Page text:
It may be difficult to find any worthwhile color in the garden this time of the year, but for some areas plants do thrive in a workable environment. In Carthage, for example, stands an 1892 authentic Victorian structure that has been renovated into a bed-and-breakfast with a landscape that stands second to none.
The Old Buggy Inn stands at 901 McReynolds St. at the entrance to Carthage's beautiful historic district and boasts a landscape indicative of the Victorian era.
The Victorian era was one of romance, robustness, and roses.
"That was a very special time in the lives of many people," says Patricia Motz-Frazier.
A California native, Frazier's desire was to find a place in North Carolina and, after viewing more than 27 properties, she decided on the Old Buggy Inn.
Aside from the magnificent interior, Frazier has spent many hours working on a landscape that is indicative of the Victorian era of cleanliness and manicured magnetism that will draw onlookers as well as passers-by to this architectural beauty.
"I have tried to capture a time," says Frazier, "when folks enjoyed the outside of a place that drew them closer to nature."
A wrap-around porch overlooks the half-circled paved brick entrance that borders the inner trail of a potpourri in plants and shrubbery that are evident while strolling around the landscape. Frazier is eager to share the variety of plants and shrubbery to anyone who wishes to walk around the premises.
"We have a beautiful butterfly bush," she says, "as well as special crape myrtles. Lily-of-the-valley, irises and hyacinths are all evident, when the weather changes."
Frazier's future plan is to turn a portion of the circle into a rose garden in the front of the building.
"It is so appropriate to grow roses, because that flower reminds everyone of a Victorian age and they're so beautiful," she says.
Ivy, rhododendron and azaleas are plentiful at the side of the garden.
"We even have violets in spring," she says, "something that surprised me since I have never grown violets before."
Ivy dots the landscape throughout the property. And fescue appears in various places for added dimension. Even a clump of lamb's ear appears comfortable inside the proposed perennial garden.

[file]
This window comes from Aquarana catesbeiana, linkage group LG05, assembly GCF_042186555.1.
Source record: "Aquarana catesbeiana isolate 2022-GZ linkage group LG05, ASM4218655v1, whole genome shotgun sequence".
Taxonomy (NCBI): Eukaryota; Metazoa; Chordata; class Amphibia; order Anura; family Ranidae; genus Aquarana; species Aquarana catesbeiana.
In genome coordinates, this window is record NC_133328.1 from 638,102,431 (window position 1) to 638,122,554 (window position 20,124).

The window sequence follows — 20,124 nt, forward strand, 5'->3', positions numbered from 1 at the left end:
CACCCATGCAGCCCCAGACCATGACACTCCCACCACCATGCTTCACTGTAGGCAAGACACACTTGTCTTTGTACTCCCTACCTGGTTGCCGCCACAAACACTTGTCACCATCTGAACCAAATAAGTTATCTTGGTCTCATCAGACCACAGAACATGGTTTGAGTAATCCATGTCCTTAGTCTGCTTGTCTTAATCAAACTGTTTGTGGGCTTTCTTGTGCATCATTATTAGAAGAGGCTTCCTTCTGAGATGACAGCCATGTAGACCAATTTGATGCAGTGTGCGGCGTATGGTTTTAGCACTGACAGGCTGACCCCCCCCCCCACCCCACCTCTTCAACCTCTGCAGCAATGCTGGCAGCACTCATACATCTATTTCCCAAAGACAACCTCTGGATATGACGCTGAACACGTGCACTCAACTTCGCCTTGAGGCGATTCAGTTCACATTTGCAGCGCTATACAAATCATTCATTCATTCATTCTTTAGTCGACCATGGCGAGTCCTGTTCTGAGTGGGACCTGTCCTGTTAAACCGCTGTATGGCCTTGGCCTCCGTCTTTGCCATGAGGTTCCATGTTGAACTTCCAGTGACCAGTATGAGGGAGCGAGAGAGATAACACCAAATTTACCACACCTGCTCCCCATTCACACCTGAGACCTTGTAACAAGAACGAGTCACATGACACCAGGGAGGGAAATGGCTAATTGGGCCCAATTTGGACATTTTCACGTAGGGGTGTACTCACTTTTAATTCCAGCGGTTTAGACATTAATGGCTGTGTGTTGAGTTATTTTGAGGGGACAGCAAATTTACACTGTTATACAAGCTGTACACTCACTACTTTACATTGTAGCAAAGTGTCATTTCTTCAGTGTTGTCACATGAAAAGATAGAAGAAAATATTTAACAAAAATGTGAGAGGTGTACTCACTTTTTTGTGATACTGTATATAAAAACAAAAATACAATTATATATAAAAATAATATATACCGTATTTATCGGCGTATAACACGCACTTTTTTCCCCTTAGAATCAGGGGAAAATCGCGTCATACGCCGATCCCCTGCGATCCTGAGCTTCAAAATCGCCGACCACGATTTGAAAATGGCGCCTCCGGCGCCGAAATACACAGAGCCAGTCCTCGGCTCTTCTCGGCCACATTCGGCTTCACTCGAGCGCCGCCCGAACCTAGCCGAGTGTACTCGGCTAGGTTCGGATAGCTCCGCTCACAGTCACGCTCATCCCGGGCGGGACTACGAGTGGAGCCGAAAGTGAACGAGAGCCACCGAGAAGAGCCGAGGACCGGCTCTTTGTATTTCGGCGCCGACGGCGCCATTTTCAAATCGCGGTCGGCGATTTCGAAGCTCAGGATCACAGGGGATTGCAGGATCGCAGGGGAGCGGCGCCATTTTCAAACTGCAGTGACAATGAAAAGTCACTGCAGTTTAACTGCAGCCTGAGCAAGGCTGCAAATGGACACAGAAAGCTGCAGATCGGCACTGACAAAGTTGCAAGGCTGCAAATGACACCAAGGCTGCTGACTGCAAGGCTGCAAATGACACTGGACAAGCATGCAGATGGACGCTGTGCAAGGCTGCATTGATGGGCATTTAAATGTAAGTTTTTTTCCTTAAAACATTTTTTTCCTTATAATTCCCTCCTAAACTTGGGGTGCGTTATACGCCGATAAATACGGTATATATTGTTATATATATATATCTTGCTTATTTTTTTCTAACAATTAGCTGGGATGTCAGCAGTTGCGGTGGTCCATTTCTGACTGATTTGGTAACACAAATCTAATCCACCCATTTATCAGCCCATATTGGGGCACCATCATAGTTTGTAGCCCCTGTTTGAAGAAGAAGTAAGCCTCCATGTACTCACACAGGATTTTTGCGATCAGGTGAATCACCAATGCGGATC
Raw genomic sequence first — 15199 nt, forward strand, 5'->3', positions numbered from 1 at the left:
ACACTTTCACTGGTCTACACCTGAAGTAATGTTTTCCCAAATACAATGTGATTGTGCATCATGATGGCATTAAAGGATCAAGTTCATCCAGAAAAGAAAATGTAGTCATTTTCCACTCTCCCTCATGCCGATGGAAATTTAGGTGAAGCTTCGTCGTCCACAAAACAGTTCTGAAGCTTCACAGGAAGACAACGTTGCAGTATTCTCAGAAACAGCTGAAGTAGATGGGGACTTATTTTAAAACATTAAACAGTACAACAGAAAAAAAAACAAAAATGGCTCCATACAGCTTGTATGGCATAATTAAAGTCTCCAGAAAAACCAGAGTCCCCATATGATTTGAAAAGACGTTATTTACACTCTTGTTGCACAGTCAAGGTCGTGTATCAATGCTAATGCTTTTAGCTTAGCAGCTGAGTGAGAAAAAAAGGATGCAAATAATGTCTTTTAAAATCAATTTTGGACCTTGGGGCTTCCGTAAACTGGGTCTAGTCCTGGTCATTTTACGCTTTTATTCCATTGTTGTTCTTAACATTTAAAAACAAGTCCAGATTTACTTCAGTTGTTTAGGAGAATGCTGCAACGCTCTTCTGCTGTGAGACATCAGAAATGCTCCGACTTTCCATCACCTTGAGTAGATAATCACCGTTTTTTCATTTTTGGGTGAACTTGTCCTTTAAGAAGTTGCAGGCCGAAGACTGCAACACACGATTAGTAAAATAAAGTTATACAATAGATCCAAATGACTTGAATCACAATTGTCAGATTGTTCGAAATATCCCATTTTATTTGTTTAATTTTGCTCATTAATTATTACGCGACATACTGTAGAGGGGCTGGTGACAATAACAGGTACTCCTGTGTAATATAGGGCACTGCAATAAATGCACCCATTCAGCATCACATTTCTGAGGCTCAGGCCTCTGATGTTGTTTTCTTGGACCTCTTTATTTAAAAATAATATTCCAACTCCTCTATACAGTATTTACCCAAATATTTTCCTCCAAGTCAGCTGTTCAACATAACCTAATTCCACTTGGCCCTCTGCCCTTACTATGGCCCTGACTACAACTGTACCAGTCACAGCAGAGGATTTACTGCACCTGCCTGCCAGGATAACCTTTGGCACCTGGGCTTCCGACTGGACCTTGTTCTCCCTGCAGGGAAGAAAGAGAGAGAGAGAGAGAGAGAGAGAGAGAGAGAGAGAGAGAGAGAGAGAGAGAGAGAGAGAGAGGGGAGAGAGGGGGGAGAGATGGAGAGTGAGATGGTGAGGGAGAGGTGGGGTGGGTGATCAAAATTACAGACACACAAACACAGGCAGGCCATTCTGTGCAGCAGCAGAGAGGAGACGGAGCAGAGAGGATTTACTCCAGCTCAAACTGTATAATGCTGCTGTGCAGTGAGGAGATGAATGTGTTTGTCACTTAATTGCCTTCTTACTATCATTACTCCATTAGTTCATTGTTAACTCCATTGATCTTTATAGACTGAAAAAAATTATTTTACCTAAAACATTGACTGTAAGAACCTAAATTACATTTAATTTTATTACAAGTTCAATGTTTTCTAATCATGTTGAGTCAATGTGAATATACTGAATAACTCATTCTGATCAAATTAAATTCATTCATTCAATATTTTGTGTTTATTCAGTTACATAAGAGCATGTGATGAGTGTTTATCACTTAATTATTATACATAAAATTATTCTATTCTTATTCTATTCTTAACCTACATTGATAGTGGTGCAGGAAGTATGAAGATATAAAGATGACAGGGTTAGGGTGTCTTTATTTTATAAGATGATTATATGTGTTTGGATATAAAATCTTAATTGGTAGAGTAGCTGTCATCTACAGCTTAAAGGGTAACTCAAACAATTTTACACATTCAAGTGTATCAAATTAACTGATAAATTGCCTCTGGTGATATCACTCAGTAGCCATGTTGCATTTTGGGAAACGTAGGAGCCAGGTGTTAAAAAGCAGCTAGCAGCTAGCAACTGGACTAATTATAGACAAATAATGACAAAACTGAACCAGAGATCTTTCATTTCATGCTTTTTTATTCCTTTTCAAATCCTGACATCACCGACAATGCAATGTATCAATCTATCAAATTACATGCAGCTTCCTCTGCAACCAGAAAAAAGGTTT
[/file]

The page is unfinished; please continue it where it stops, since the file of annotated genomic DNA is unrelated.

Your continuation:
"We have such a diversified amount of plants here and they all grow so beautifully," she says. "It fits with the era of Queen Anne."
In the back directly opposite the kitchen, Frazier plans to plant an herb kitchen garden "so I can use fresh herbs directly from the garden when I cook meals for my guests," she says. "Everyone loves the taste and smell of fresh dill and fennel and, of course, rosemary."
Next to the proposed herb garden the landscape slopes down into a small fishpond.
"We're going to enlarge the pond so everyone can enjoy the peaceful environment," she says.
She points to the birds sitting on a gazebo which is set about 50 feet from the pond.
"It's another world out here," she says.
Frazier is proud of the gardenia on the landscape.
"When it blooms, you can smell the fragrance as you come out from the kitchen door in the back," she says. "And I love the false bamboo with red berries. It grows upright and the birds are delighted with the feast every day."
A swimming pool is bordered with blooming pampas grass on three sides. A miscanthus sits in the middle of the back fence boasting its green and bushy appearance.
Showy red blooms dangling from tall camellia shrubs are in bloom at the side of the house.
"We also have a pomegranate tree," says Frazier. "Now, that reminds me of history. Pomegranates were very popular during that time period."
Several azaleas and hollies line the property.
"Some crapes appear barren and look like beautiful birch tree trunks, while others are beginning to bud. The weather has been so strange," says Frazier, "I don't think the greenery knows what to do."
Frazier's goal is to produce gardens that resemble an English cottage garden.
"That would be the best way to authenticate the era," she says. "And what could be better than to drive or walk along an historic road and feel as though you're in a part of history that was once filled with romance and roses?"
Anita Stone is a Raleigh freelance writer. She may be reached at writer7136@ yahoo.com
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